Yes, the officers were “just following orders”.  They had to; it was both their job and an operational necessity.  Unlike guards in a German concentration camp, the officers had no inkling of the fact that they were attacking the wrong target.  The Nazi associations were both unhelpful and misleading; and the fact that Nathan is a Jew gives him no special dispensation to be making this kind of argument.  It was a smear tactic.

I will admit that it was insensitive to the family whose house was attacked that the officers were publicly honored. The city administration has stated that the attack was a mistake.  Mayor Rybak has also said that the public commendation was wrong.  Dolan, needing to inspire confidence and loyalty within the ranks, has not gone so far.

Yesterday, after having reported fifteen gun shots behind my house - one of which might well have killed someone - I’m sad to say that, an hour after I posted my report on this list, there was an attempted break-in to my building - an attempted home invasion - which scared the wits out of the female tenant. Six young men tried to force their way through the back door after tearing screens and throwing rocks through three windows.
I called 911.  An officer came.  We obtained descriptions of the assailants and learned that two were in a nearby barbershop.  The officers went into the barbershop and arrested two men whose identity was confirmed by the victim.  So this had a relatively happy ending.  Yet, the officer confided that the arrested men might well be soon released after being given a “slap on the wrist”.

In summary, my present opinion is that under chief Dolan’s leadership the
Minneapolis police are “doing their job”, at least in most cases, and that the main cause of our crime continuing problem lies elsewhere - perhaps with prosecutors, judges, or the corrections system.
Now, of course, if Tim Dolan does become a crowd-pleasing politician who takes the easy way out and lets city residents down, then you’ll find me joining the chorus to demand his ouster.

I will staunchly resist efforts, on this discussion list and elsewhere, to
downplay the urgent need of city residents to have safe streets while instead focusing on words used in public statements that have may disagreeable political overtones.  Keep your eye on the main thing.

P.S. I don’t see what my having sought the Independence Party endorsement for U.S. Senate has to do with this question. Wizard Marks’ latest posting doesn’t make any sense."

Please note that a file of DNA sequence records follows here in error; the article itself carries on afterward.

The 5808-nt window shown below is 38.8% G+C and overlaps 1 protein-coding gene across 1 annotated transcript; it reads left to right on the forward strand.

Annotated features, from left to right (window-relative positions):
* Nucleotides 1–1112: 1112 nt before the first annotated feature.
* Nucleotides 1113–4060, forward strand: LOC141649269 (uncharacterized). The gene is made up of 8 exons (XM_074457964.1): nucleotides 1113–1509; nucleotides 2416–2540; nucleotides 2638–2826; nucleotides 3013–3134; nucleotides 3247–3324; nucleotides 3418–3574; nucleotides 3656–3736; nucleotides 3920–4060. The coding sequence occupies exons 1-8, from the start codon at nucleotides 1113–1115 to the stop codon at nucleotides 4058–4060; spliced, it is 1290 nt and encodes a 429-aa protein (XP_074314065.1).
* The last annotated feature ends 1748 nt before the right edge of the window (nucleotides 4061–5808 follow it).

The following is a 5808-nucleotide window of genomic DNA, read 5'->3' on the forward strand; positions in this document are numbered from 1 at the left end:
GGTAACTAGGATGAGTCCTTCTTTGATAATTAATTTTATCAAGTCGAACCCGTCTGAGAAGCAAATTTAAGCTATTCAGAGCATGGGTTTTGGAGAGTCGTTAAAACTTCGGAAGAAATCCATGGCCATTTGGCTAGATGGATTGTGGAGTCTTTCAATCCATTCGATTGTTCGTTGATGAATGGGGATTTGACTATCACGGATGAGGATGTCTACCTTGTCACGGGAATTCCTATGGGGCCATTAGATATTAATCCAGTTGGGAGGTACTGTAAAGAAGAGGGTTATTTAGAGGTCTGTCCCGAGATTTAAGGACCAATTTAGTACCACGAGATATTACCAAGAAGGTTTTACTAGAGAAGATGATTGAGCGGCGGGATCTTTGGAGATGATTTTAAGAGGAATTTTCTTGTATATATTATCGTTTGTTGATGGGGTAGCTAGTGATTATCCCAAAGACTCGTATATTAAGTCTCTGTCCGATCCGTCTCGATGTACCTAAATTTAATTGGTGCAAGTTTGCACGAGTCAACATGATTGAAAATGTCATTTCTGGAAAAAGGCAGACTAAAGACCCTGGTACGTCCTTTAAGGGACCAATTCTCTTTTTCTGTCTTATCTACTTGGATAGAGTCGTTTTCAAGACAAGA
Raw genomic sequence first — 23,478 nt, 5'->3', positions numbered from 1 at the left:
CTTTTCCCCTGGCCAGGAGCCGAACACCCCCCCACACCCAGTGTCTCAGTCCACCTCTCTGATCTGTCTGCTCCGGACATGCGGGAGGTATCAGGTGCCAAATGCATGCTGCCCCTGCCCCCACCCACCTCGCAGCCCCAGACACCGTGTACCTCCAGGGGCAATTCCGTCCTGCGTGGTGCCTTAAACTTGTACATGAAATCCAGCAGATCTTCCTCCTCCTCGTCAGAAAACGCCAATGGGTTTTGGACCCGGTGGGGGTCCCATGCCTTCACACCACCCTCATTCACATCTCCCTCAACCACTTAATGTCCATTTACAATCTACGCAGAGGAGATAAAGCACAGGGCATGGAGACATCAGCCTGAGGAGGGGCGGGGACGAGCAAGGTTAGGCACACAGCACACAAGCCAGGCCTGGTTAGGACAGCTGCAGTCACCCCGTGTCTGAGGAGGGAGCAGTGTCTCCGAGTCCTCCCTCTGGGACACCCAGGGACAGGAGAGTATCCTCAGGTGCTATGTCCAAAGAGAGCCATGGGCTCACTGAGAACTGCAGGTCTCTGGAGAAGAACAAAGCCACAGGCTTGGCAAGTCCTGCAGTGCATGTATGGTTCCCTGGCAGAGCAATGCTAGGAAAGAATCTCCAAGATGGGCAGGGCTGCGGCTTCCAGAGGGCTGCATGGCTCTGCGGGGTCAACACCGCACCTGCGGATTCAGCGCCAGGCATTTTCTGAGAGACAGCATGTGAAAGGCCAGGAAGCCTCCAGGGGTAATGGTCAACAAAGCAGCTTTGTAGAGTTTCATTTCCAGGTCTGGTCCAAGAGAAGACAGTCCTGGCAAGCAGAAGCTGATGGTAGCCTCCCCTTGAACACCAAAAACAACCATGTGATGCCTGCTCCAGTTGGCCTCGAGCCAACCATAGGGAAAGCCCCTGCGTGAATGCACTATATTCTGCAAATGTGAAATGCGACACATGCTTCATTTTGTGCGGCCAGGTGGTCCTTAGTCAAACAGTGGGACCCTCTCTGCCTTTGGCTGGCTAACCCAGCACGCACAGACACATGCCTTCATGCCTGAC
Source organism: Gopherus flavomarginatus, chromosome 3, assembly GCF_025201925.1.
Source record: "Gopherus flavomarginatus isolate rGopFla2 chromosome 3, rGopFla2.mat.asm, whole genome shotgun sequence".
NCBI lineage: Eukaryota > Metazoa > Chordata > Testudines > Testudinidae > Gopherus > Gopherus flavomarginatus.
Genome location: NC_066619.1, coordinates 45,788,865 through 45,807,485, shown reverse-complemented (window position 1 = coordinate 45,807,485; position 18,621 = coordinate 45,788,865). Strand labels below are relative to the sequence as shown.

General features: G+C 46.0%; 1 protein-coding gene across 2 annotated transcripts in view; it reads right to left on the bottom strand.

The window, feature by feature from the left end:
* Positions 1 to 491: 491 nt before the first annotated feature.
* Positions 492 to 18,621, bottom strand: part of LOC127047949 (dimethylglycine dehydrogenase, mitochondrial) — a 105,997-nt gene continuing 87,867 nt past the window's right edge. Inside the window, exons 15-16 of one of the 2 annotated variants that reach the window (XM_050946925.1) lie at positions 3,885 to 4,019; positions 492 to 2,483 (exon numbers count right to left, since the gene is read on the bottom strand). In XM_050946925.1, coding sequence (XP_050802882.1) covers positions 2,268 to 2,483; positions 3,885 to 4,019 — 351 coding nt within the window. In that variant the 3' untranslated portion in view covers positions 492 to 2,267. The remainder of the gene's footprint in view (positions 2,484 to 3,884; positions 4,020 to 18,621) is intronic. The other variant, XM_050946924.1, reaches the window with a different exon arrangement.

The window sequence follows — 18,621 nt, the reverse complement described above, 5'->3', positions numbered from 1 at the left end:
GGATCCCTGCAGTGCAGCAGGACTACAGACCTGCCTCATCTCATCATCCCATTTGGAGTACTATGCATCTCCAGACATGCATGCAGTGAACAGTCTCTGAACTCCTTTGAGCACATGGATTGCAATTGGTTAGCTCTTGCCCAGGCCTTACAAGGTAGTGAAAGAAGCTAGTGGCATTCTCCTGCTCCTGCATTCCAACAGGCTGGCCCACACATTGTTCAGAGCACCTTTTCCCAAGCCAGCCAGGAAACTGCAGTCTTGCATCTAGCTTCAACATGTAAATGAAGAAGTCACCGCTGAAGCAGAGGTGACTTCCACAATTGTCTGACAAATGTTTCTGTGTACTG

From: Bill Kahn (D) Date: Aug 02 13:13 CDT

"I'm reasonably certain that she was commenting on the provincialism
displayed by someone she thought was in the primary battle along with
the seven others running to be the Independence candidate for U.S.
Senate in November. Two are from Minneapolis and one from St. Paul,
although the latter candidate is from the same side of the river as
all those Minneapolitans who talk about being "on the other
side" (all you Independence folks should vote for him).

I'm a little tired of being lumped in with St. Paul here on the east
side of the Mississippi, and I may start another annexation thread
over it to help make "this side of the river" comments accurate. I
live on the east side of the Mississippi along with all the other
residents in Nordeast and Southeast Minneapolis. Better get a hold on
the notion that a river runs through a whole lot of things without
necessarily dividing them; that role of division is better suited to
people."


    

From: Tim Salo Date: Aug 02 15:17 CDT


Bill McGaughey wrote:
'Joe Nathan, who lives in St. Paul, feels quite comfortable
urging Minneapolis residents to flood their Council members
and the mayor to get information about the discrimination-
-settlement lawsuit and stampede them into getting rid of
Mpls. police chief Tim Dolan when a judge issued a gag order
preventing disclosure of information.  Now, using Nazi
analogies, Nathan's at it again, lusting for Dolan's scalp.'

My, my.  Mr. McGaughey may, or may not, be aware that many
of those who post on this list do not reside in Minneapolis.
Some of them, like Mr. Nathan I believe, work in Minneapolis,
some of them used to live in Minneapolis, some of them think
they might live in Minneapolis in the future, and some of
them are simply interested in Minneapolis.  Why should Mr.
Nathan be singled out for this strong response to his residency?

It's true that the officers raided the wrong house but
that was on the basis of information given by a usually
reliable witness.  ..

.Should that be an _allegedly_ usually reliable _informant_?

Mr. Nathan, keep your hateful attitudes on your side of the river.